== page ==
Beth Doyle and Dawn Aveline, co-chairs of the Book and Paper Interest Group are seeking speakers to participate in an exciting series of fast-paced presentations focused around the theme of Curiosities and Oddities in the collections. Join us to share your story of housing, repairs, or otherwise making unusual items accessible in some manner.
The presentations will be formatted in the style of “Ignite” talks, whose motto is “Enlighten us, but make it quick!” Ignite presentations consist of 20 slides that advance automatically after 15 seconds each, for a total speaking time of 5 minutes per presenter. This format encourages fun, engaging and energetic sessions. Presentations will be followed by Q&A.
To propose a five-minute talk, please contact Dawn and Beth (e-mails below). We need several presenters to make this exciting, so don’t be shy. Show us your weird things and tell us your tips to preserve them!”
Eight speakers presented in “Ignite” style. Participants, their institutions and the topic of their talk are listed below. All participants’ slides are available to the public in one PDF at http://connect.ala.org/node/226277:
- Veronica Sorcher (University of Cincinnati/Cincinnati Public Library): “Old Mother Hubbard Gets a New Cupboard”
- Barbara Sagraves (Dartmouth College): “Canes of Dartmouth College, 1800-2008”
- Ann Kearney (University at Albany, SUNY): “National Death Penalty Archive: Diverse Collection Poses Conservation Challenges”
- Nancy E. Kraft* (University of Iowa): “Mini to Macro”
- Moriah Niels (University of Washington): “Handling Housing: Preparing for the future at the University of Washington Libraries”
- Jacob Nadal (ReCAP (The Research Collections and Preservation Consortium)): “The Swiss Cheese Problem, or, Chesterton Redeemed: Being a response to, and enlargement upon, his long-awaited opus, “The Neglect of Cheese in European Literature”, through a comparison of the formal qualities of caseinetic foodstuffs to problems in Library Economy.”
- Miranda Nixon (University of Pittsburgh): “Artists’ Book Collection at Frick Fine Arts Library: Preservation Survey and Assessment”
- Katherine Risseeuw (Northwestern University): “Death Comes to Preservation: The Michael McDowell Death Collection”
*Nancy Kraft could not be present at the session, so Beth Doyle read her script on her behalf.
Reported by Dawn Aveline
Digital Conversion Interest Group
The Preservation & Reformatting Section Digital Conversion Interest Group (DCIG) met on Saturday, June 28, 2014, with 45 people in attendance.
This summer’s Digital Conversion Interest Group meeting approached the topic of digital conversion related to analog video content. With that, the group was lucky to hear from Kimberly Tarr (NYU Libraries), and Kristin MacDonough (Bay Area Video Coalition). Tarr focused her thorough and detailed discussion on establishing the framework behind the preservation of analog video through digital conversion, and the consideration of vendor outsourcing to achieve this. Within Tarr’s presentation she discussed the ideas of why and when to reformat, as well as the importance of preliminary planning. MacDonough spoke more specifically on her work with the Audiovisual Artifact Atlas software, including its history, purpose, and future. MacDonough demonstrated her thorough knowledge of the software and its application through screen shots and examples of the capabilities of this Bay Area Video Coalition project.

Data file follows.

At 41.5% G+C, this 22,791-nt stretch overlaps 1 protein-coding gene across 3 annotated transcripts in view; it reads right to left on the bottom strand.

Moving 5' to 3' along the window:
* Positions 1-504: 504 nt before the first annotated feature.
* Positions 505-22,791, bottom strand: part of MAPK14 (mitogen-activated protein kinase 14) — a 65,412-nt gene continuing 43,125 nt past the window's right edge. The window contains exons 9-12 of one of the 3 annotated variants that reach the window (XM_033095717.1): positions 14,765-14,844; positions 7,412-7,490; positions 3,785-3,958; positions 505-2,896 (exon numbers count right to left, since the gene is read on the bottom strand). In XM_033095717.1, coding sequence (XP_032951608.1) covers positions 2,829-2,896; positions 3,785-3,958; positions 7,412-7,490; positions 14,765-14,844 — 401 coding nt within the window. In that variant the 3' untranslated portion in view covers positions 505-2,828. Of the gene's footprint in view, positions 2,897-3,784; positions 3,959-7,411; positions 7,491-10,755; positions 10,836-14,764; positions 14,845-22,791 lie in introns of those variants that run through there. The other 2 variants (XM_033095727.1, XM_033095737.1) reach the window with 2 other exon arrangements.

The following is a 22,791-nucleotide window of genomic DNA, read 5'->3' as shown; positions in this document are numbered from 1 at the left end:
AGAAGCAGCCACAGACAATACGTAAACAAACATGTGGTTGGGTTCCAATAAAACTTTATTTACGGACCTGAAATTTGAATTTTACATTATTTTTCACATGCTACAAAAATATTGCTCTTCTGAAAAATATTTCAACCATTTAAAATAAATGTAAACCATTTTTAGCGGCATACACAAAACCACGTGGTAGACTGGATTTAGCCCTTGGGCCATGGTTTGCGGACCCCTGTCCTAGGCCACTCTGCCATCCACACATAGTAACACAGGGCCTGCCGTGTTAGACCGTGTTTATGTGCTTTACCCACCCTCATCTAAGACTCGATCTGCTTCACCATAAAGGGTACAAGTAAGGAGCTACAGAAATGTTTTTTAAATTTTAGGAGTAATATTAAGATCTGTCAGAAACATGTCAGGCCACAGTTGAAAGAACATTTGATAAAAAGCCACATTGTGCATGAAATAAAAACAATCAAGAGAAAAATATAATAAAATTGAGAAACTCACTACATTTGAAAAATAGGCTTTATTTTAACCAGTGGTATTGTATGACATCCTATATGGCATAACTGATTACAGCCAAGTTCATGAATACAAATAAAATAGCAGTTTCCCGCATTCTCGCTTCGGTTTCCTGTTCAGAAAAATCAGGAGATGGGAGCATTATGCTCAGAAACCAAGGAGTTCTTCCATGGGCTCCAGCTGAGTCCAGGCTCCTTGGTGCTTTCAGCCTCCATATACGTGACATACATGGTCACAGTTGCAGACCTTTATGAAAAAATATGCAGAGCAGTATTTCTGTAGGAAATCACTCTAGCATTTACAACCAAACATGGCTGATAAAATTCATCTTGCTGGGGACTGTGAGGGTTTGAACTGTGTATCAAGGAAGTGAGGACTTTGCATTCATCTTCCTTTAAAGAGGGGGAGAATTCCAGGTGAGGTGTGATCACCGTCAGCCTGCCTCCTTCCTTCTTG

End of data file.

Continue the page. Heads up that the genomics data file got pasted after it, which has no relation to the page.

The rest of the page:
Both Tarr and MacDonough demonstrated their expertise in the reformatting of analog video from varying perspectives, giving the audience the opportunity to understand both the framework and approach to digital conversion of analog video, as well as the technical components and challenges facing the field today.
With the remaining portion of the DCIG meeting, co-chair Roger Smith led an open discussion on the challenges facing smaller institutions when approaching the idea of establishing digital conversion projects and infrastructure.
This meeting was the last meeting with David Mindel as co-chair, and the DCIG looks forward to sending out a call for those interested in taking over Mindel’s position. Additionally, the DCIG will gauge the interest level regarding a possible meeting during ALA Midwinter, or if an annual meeting better meets expectations.
Reported by David Mindel
Preservation Administrators Interest Group
The Preservation & Reformatting Section Preservation Administrators Interest Group met on Saturday, June 28, 2014; 80 people were in attendance.
Ellen Cunningham-Kruppa (Adjunct Assistant Professor, Department of Art Conservation, University of Delaware) presented updates on library and archives conservation education programs. Cunningham-Krupa elaborated upon curriculum changes to the New York University and Buffalo State conservation programs, including new classes at Buffalo State taught by Gary Frost, and integration of courses that had been taught through Simmons College into the University of Delaware conservation curriculum.
Adrija Henley (Chief of Preservation Reformatting Division at the Library of Congress) gave updates from the Library of Congress Preservation Directorate. Ongoing projects at the Library of Congress include scanning audio materials with IRENE, digitizing the Alan Lomax collection, studies on natural aging in the Preservation Science division, and more. More information is available on the Library of Congress’ preservation site at http://www.loc.gov/preservation/ .